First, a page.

Why Hall of Fame Controversy is Good for Baseball

As we rant, rave and gnash our teeth on the eve of the annual National Baseball Hall of Fame induction vote, I pause to celebrate the various debates and ongoing contention that now surround the process.

Almost all of which is fueled by the perpetual question of whether Major League Baseball players who cheated by using performance enhancing drugs (PEDs) should be honored by admittance to the Hall of Fame.

For at least the past ten years it’s been a contentious conflict for those members of the Baseball Writers Association of America (BBWA) qualified to cast HOF votes, and for legions of baseball fans. And it’s been very good for baseball.

Conflict is a key component in all professional sports, in virtually all forms of art, and is essential in getting the attention of mass media. Rather than plodding along the usual spectrum of its traditional and expected routines, of interest almost exclusively to dedicated fans, Major League Baseball has stumbled into a goldmine of relevancy and media coverage.

You may say, “Hey, wait just a minute Mr. Baseball Expert” [which I never should have had printed on my business cards]. “This isn’t good, this is bad news for baseball. Drugs and cheating can only damage the reputation of America’s game!”

What any of this has to do with the National Football League, I have no idea. Anyway…

I hate to refer to cliches [my editor deducts 5% of my stipend each time I use one] but anything that gets serious sports page ink, endless online articles, numerous hits, infinite tweets, and acres of angry comments is gold.

And I’m sorry, you don’t get that level of attention by announcing a trade with a player to be named later, introducing the new 1st base coach of the Orioles, or broadcasting a Kansas City Royals game.

History is Good

MLB’s steroid era ran roughly from the late 1980s through the late 2000s. Although several players admitted to taking steroids in the late 1970s to mid-1980s, rampant use of PEDs in the sport began happening sometime in the mid-1990s.

A lot of smart baseball writers have an array of different (and legitimate) opinions about the Hall of Fame eligibility issue. As do several of the baseball columnists for the San Francisco Chronicle (some of whom actually believe that Tim Lincecum, Madison Bumgarner, and Will Clark should be enshrined along with Barry Bonds).

The two basic arguments for and against PED users to be elected to the Hall of Fame are really about the Hall itself.

1. Vote the PEDers In: The Baseball Hall of Fame is a Museum Not an Award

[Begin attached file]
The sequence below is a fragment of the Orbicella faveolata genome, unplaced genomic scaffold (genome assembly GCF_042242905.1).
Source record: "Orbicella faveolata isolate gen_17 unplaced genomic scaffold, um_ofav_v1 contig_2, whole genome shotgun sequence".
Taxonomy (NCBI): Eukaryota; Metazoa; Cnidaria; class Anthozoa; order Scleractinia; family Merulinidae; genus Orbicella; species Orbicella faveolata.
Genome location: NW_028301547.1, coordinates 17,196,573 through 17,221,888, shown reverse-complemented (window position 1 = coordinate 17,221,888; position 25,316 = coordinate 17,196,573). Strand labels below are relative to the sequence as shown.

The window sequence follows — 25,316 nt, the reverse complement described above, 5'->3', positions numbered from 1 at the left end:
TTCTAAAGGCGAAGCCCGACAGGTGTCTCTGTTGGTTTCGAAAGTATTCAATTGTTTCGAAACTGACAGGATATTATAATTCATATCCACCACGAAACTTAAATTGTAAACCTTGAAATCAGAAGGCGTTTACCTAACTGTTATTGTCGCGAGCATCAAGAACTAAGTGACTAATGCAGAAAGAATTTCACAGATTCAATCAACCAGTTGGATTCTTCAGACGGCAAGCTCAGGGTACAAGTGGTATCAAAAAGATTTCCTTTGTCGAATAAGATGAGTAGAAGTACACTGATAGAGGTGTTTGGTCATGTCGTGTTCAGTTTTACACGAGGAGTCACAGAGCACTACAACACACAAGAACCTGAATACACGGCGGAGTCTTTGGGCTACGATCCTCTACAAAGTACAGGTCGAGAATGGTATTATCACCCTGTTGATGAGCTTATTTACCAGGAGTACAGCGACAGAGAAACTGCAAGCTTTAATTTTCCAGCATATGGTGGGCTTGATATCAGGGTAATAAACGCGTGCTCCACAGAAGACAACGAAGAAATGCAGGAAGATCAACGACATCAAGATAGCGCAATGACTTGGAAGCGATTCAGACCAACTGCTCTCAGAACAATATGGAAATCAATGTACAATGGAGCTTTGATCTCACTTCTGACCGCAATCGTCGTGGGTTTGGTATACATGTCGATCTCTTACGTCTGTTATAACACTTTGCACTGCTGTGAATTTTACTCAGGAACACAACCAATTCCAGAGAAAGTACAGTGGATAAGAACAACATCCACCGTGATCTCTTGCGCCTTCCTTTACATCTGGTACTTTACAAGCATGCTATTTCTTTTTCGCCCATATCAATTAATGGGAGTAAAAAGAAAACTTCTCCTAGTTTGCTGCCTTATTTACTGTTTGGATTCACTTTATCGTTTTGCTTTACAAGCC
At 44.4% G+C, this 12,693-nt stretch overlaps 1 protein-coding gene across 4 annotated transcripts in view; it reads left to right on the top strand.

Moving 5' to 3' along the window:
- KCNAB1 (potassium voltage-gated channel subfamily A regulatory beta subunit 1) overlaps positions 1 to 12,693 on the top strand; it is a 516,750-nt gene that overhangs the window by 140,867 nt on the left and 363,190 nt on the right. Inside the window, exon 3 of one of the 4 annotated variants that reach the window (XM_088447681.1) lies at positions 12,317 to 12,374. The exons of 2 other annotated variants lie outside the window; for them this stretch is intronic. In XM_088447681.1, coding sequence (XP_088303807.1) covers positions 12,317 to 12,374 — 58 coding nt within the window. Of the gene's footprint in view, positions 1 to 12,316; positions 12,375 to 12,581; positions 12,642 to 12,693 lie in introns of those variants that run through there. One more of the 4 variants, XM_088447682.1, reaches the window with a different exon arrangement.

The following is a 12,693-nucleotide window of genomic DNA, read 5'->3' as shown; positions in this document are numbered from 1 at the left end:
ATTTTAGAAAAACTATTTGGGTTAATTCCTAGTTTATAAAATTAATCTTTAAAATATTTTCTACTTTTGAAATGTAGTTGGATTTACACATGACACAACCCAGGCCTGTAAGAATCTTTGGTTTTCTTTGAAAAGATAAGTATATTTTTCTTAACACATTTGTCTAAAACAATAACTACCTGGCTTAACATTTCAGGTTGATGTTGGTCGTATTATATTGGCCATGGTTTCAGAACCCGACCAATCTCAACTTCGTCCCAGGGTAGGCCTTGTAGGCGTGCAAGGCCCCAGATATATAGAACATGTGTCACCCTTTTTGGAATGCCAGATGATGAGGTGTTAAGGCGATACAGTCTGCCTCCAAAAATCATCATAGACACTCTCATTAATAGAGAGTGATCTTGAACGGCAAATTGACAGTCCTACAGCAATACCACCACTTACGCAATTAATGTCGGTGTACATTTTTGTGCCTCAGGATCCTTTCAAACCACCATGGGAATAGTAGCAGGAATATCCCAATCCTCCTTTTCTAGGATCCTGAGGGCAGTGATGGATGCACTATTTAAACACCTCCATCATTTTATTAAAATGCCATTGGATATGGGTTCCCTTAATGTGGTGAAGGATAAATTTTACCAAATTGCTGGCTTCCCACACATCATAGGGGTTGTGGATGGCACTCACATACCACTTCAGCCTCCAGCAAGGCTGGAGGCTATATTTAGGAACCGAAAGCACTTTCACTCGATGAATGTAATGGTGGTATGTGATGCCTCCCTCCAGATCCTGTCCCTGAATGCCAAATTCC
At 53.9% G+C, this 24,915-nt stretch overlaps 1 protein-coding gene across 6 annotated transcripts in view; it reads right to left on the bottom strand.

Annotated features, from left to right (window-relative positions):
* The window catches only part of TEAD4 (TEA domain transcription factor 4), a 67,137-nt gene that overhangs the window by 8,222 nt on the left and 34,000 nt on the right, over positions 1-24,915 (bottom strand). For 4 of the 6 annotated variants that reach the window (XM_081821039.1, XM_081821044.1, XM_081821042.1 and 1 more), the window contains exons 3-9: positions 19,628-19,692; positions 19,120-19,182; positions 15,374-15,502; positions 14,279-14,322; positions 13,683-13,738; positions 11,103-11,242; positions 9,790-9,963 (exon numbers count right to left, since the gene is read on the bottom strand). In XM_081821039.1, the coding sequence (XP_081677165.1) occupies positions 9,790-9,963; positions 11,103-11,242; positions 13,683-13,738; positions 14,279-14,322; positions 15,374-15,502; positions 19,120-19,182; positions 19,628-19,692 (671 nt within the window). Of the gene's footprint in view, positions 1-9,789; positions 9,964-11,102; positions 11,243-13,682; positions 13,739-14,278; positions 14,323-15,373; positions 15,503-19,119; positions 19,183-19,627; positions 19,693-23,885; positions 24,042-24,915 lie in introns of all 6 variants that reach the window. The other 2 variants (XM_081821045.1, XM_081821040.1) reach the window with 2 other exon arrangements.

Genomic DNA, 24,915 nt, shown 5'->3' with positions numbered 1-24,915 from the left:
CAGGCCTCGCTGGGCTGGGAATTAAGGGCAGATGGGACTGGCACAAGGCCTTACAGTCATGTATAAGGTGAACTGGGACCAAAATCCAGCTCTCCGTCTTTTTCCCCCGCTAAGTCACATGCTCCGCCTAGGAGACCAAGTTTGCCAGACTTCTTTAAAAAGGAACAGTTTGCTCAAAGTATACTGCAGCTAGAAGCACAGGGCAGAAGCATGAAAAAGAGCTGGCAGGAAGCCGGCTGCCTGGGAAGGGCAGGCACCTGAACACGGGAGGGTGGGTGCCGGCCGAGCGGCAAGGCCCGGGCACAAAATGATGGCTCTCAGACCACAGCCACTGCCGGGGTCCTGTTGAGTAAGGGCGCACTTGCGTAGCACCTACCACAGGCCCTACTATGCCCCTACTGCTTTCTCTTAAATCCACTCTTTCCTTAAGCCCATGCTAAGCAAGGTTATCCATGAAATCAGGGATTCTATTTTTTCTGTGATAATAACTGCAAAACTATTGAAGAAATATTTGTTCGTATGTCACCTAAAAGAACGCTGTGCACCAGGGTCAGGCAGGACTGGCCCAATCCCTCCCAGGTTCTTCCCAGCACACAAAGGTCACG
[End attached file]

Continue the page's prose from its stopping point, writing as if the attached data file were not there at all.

Those who excuse PED use insist that the HOF is a “museum”, not a “reward”, and therefore the only factors that should be considered for admission are a player’s performance and his cumulative numbers.

The sub-arguments supporting that contention are:

1) We’ll never know who was actually taking PEDs, so it’s unfair to punish those who were caught;
2) There are almost certainly players who used PEDs already in the HOF, so why start parsing that out now? and,
3) As to the “character” clause in the admittance criteria, we know the HOF already has any number of players who were racist, cheated in some way, or gambled on baseball, etc. So why start excluding certain players now?

2. Keep the PEDers Out: HOF Induction is a Specific “Honor” Bestowed on Players Based on their Performance and Character

1) The BBWA writers who vote each year are presenting an extra tribute to players. To do so for players who have cheated cheapens the Hall of Fame;
2) As to those already inducted who failed the character issue (a stated criteria voters are directed to consider), the idea is to right the wrongs of the past as we move ahead, not just close our eyes and say, “forget it, that’s always the way it’s been”;
3) And maybe one of the most compelling arguments against HOF induction for known PED users is that not all players used PEDs during the steroid era. Forget the totally unsubstantiated argument that “we know they all did it”.
It’s quite possible that not even the majority of ballplayers used PEDs in the 1990s-2000s. So if you’re just looking at career numbers and achievements to determine Hall induction, you’re further punishing the ballplayers who played it straight and didn’t cheat.
The non-cheaters saw the PED users around them hit more home runs and pitch better– so the field wasn’t level when they played against each other. And now, after retirement, the PEDers get their juiced-up numbers used to get into the Hall, passing the players who didn’t cheat and didn’t artificially jack up their career numbers.

On a completely separate point, some suggest the Hall of Fame should use “asterisks” to lay blame or explain the darkside history of the game. That’s a subjective slippery slope that would end up with an absurd “Hall of Asterisks”. As happens with the rest of history, analysis and perspective are fodder for the research and dissection of historians.

And my own opinion about PED players and the HOF? All-in-all a fascinating dynamic to follow; let’s hope it continues to keep MLB relevant and in the news.